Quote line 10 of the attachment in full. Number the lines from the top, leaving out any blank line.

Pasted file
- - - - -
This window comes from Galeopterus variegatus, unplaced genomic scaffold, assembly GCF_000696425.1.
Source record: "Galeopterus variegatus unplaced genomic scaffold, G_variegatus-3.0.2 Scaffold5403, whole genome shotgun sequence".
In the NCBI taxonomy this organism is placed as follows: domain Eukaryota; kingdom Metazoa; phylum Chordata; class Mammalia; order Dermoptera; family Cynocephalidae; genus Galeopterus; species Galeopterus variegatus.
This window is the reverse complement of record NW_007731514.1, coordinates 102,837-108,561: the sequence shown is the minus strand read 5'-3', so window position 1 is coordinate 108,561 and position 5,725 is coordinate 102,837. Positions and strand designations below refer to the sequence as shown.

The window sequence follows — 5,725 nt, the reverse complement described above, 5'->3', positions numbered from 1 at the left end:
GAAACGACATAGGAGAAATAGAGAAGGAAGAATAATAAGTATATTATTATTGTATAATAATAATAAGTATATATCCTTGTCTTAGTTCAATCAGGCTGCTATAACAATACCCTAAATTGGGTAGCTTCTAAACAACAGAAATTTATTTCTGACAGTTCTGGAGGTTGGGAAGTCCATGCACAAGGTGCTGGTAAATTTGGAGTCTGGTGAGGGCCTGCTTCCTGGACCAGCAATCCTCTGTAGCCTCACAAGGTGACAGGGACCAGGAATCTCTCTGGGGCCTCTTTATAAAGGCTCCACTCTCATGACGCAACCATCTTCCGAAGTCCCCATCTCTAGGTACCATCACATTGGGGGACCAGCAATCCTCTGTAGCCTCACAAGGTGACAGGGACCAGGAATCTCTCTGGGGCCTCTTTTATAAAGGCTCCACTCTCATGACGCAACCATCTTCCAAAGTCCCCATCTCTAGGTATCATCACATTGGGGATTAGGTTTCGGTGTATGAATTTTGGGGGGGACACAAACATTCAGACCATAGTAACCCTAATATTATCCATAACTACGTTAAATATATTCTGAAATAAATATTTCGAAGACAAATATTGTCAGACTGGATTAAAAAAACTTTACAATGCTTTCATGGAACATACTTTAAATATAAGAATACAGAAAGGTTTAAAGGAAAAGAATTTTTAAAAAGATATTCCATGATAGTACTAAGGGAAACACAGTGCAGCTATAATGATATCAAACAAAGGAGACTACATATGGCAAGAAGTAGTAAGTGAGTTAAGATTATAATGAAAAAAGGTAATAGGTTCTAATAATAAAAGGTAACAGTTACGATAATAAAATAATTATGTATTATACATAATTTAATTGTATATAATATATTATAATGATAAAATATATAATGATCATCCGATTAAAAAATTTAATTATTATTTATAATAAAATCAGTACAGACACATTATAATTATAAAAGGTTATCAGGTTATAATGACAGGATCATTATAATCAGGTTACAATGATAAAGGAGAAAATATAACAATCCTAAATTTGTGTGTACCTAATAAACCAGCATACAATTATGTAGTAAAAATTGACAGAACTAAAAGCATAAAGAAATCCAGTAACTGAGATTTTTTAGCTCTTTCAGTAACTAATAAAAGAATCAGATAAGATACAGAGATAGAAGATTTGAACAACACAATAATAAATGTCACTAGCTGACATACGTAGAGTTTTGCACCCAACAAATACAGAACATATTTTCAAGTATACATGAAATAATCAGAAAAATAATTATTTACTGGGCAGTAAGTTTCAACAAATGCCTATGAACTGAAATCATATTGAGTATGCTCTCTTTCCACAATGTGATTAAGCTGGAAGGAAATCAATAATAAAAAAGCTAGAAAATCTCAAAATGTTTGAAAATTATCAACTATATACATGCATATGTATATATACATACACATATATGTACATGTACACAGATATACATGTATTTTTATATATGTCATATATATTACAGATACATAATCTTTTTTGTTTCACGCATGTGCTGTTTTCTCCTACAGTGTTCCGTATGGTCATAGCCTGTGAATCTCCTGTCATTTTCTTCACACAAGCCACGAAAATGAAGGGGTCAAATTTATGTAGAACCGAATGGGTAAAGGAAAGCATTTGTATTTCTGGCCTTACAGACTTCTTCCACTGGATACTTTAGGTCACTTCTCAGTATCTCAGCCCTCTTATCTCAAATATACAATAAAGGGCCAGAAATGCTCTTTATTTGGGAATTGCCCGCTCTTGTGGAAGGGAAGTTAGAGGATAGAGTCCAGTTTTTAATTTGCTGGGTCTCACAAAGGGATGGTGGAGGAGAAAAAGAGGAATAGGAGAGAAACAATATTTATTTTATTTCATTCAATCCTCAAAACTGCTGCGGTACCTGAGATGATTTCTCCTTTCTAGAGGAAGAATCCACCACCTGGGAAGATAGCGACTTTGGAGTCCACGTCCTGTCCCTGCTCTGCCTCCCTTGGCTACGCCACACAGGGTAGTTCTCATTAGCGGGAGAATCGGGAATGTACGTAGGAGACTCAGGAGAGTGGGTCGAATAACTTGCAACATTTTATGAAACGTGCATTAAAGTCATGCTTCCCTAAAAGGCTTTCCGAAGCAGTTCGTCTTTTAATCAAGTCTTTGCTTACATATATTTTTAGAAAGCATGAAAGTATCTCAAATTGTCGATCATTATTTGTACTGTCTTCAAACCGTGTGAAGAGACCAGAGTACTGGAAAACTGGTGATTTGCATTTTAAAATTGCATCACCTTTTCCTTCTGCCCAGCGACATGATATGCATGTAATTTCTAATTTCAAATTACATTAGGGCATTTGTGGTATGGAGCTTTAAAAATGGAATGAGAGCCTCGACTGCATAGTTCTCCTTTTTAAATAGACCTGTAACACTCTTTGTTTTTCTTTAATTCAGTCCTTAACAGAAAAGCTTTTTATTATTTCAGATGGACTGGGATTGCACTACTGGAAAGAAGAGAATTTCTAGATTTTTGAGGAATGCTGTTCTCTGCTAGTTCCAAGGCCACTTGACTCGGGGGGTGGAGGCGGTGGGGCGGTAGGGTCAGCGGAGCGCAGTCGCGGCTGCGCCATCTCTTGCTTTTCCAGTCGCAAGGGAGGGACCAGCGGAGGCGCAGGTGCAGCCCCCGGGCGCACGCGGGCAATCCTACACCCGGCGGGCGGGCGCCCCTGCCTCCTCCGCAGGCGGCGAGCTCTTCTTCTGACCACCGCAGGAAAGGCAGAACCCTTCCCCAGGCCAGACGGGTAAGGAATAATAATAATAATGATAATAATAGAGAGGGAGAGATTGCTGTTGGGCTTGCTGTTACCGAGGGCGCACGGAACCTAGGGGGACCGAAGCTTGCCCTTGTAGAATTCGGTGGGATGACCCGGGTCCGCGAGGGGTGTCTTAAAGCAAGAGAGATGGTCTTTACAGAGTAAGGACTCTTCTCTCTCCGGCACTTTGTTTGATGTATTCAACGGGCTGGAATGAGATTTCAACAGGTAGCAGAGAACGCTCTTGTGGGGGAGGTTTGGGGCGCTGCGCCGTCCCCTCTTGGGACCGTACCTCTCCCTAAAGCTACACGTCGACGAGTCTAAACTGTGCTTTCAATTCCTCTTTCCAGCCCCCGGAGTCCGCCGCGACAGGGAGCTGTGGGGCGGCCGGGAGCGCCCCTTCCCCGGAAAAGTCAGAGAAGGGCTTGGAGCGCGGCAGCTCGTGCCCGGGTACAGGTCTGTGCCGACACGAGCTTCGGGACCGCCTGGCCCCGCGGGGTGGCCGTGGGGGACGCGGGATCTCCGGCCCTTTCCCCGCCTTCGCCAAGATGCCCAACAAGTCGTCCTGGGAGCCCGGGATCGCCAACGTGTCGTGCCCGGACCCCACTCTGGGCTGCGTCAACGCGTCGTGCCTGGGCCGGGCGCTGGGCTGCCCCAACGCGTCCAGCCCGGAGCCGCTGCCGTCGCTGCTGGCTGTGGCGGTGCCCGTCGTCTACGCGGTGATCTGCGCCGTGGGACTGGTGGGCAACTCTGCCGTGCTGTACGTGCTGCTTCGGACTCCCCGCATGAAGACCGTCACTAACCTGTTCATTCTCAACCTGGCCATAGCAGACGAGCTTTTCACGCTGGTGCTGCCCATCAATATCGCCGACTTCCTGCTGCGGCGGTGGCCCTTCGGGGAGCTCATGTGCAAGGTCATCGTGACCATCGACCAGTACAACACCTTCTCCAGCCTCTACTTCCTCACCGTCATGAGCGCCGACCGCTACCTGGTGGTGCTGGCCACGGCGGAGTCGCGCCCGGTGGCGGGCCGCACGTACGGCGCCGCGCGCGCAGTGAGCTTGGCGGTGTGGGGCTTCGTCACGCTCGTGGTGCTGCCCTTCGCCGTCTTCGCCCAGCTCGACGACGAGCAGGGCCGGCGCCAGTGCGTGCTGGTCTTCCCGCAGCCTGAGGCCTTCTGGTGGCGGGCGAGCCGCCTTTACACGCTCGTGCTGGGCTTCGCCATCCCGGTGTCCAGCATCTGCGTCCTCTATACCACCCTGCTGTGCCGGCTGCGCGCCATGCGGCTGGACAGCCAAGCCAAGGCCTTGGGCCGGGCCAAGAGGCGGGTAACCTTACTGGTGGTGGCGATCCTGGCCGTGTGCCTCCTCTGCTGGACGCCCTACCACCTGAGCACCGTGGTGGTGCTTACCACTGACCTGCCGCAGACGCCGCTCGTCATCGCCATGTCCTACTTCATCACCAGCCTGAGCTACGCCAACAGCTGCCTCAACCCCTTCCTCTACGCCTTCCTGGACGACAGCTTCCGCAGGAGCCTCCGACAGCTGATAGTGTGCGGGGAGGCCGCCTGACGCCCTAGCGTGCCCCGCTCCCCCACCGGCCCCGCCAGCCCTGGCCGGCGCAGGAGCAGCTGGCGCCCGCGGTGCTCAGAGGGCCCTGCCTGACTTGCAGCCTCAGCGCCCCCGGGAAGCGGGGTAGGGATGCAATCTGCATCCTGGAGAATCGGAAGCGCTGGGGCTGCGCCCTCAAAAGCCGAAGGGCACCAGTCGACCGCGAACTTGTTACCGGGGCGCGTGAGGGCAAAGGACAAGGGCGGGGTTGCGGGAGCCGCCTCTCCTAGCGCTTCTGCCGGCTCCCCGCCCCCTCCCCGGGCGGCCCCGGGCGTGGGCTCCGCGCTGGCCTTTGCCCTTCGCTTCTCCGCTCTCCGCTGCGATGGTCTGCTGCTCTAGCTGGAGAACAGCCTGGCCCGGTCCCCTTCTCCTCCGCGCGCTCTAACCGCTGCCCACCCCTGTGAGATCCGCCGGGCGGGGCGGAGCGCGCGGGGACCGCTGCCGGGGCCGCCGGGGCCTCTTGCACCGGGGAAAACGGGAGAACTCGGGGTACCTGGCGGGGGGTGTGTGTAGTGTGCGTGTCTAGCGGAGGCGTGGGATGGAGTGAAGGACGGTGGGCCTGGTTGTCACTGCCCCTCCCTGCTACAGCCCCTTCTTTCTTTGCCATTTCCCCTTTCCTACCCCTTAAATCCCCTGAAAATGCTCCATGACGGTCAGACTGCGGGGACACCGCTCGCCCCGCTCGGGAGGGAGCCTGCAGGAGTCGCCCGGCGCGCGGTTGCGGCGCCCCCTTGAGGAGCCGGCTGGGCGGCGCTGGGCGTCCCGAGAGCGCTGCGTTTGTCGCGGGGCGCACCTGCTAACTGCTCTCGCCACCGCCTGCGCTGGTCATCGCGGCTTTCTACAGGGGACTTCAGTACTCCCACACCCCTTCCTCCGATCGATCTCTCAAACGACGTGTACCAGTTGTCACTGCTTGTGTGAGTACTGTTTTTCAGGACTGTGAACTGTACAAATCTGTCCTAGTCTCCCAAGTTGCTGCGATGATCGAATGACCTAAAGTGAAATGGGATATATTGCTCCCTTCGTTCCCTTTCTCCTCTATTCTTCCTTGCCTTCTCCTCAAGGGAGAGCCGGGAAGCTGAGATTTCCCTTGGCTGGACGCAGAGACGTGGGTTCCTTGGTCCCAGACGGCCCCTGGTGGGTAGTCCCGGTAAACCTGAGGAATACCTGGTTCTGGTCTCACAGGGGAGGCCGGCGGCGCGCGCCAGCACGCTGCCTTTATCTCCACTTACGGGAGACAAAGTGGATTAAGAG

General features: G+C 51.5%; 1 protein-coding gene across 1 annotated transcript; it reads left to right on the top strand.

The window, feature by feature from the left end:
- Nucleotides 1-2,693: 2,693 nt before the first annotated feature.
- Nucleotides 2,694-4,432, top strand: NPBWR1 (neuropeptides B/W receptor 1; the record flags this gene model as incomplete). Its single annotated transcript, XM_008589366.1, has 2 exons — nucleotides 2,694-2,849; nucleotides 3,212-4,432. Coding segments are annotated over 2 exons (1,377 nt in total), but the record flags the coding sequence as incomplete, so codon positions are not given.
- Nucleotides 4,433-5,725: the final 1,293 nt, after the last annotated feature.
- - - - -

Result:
- Nucleotides 2,694-4,432, top strand: NPBWR1 (neuropeptides B/W receptor 1; the record flags this gene model as incomplete). Its single annotated transcript, XM_008589366.1, has 2 exons — nucleotides 2,694-2,849; nucleotides 3,212-4,432. Coding segments are annotated over 2 exons (1,377 nt in total), but the record flags the coding sequence as incomplete, so codon positions are not given.